Without more pipelines, Canada won’t be able to capitalize on opportunities to export oil to the US gulf coast.

Mexico is the world’s 10th largest oil producer, and its state-owned oil company, Petroleós Mexicanos (Pemex), is the world’s 8th largest company in terms of production. As is the case in other Latin American countries such as Venezuela and Brazil, the oil sector accounts for a significant share (6 percent of GDP) of the economy in Mexico. As a result, the country has been hit especially hard by the global downturn in oil prices. Mexico’s oil production is currently at 2.2 million barrels per day (bpd), down from over 3.4 million bpd a decade ago.  This puts current production at its lowest level in over 30 years (figure 1).

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More than half of Mexico’s oil production comes from two offshore fields — Ku-Maloob-Zaap and Cantarell. The majority of this offshore oil is sold as heavy “Maya” crude oil which competes for market share in the United States Gulf Coast (USGC) with Western Canadian Select (WCS) and Venezuela’s Orinoco. Mexico and Venezuela are the main heavy crude oil suppliers to the USGC, accounting for over 45 percent of the refining hub’s imports total crude oil imports (or 1.5 million bpd of 3.2 million bpd imported to Gulf Coast refineries in 2015).

Over the past decade, heavy crude imports to the USGC from Mexico have decreased nearly a million barrels per day as a result of declining reservoirs, insufficient upstream investment and declining oil prices. This has led to speculation that Canadian heavy crude oil might be able to increase its market share in the USGC. Unlike Venezuela, however, Mexico has undertaken significant steps to attract foreign investment, to develop new plays (including offshore fields containing oil similar to Canada’s), and to reinvest in its oil production. These moves will improve Mexico’s long-term competitive positioning in the USGC and make it harder for Canada to displace Mexico in the Gulf.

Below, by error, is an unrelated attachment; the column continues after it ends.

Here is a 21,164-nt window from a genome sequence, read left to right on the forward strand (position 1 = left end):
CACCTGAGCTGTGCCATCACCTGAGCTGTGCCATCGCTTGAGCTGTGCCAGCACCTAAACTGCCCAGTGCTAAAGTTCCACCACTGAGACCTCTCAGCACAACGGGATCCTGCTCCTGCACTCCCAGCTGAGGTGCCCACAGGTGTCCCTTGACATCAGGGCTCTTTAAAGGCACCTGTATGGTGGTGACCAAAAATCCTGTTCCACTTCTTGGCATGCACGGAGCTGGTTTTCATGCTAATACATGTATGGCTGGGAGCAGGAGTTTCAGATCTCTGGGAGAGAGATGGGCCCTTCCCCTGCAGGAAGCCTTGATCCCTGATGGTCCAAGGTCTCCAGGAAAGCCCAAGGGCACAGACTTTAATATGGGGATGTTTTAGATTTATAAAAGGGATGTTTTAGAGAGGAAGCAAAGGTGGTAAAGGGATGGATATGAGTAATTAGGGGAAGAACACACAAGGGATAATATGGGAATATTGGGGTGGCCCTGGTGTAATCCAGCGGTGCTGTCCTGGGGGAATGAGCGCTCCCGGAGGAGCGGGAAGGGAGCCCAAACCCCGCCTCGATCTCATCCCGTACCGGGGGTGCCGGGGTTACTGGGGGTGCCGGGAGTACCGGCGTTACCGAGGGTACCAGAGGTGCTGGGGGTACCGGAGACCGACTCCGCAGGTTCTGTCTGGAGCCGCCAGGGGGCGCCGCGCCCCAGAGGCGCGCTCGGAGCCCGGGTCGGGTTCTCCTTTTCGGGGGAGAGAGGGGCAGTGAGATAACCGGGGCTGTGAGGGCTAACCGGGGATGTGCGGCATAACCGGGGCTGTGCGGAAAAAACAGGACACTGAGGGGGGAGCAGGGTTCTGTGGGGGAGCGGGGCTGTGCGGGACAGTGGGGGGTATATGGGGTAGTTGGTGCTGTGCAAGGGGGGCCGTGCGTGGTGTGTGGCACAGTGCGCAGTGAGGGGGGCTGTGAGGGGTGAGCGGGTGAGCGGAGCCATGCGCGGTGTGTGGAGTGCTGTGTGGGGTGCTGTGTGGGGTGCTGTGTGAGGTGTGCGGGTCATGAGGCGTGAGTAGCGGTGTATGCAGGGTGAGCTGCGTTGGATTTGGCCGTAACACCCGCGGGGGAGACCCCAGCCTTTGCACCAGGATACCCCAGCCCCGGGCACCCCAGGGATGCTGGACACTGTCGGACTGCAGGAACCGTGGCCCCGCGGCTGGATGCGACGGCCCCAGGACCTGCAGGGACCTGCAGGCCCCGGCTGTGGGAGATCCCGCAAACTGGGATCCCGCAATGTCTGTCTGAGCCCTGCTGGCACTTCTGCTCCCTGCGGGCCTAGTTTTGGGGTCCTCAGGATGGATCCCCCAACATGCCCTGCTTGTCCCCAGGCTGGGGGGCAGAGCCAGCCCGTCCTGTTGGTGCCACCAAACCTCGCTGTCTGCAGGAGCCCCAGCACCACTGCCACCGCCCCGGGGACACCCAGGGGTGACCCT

Mexico and Pemex

Mexico’s history as an oil producer dates back to 1869, when the first Mexican oil well was drilled. However, commercial production did not start until 1901, at which point major US and UK oil companies essential took control of the country’s oil reserves for nearly 40 years. As a result of labour disputes and broader social issues surrounding the international exploitation of the country’s resources, Mexico nationalized the industry in 1938, creating Petróleos Mexicanos, better known as Pemex.

For years, Pemex has sustained itself on its easily exploitable shallow water fields, without investing the exploration capital necessary to develop more challenging reserves that are the source of future growth. According to Pemex annual reports (2005-13), production expenditures increased from just over US$5 billion in 2005 to approximately US$14 billion in 2013, while exploration expenditures were constant within the US$1.5-1.7 billion range over the same period of time (figure 2).  In comparison, in 2006 Saudi Aramco was already spending nearly US$3 billion on exploration, while Shell spent nearly US$2 billion. Furthermore, Exxon increased its exploration costs by approximately US$1 billion between 2001 and 2010.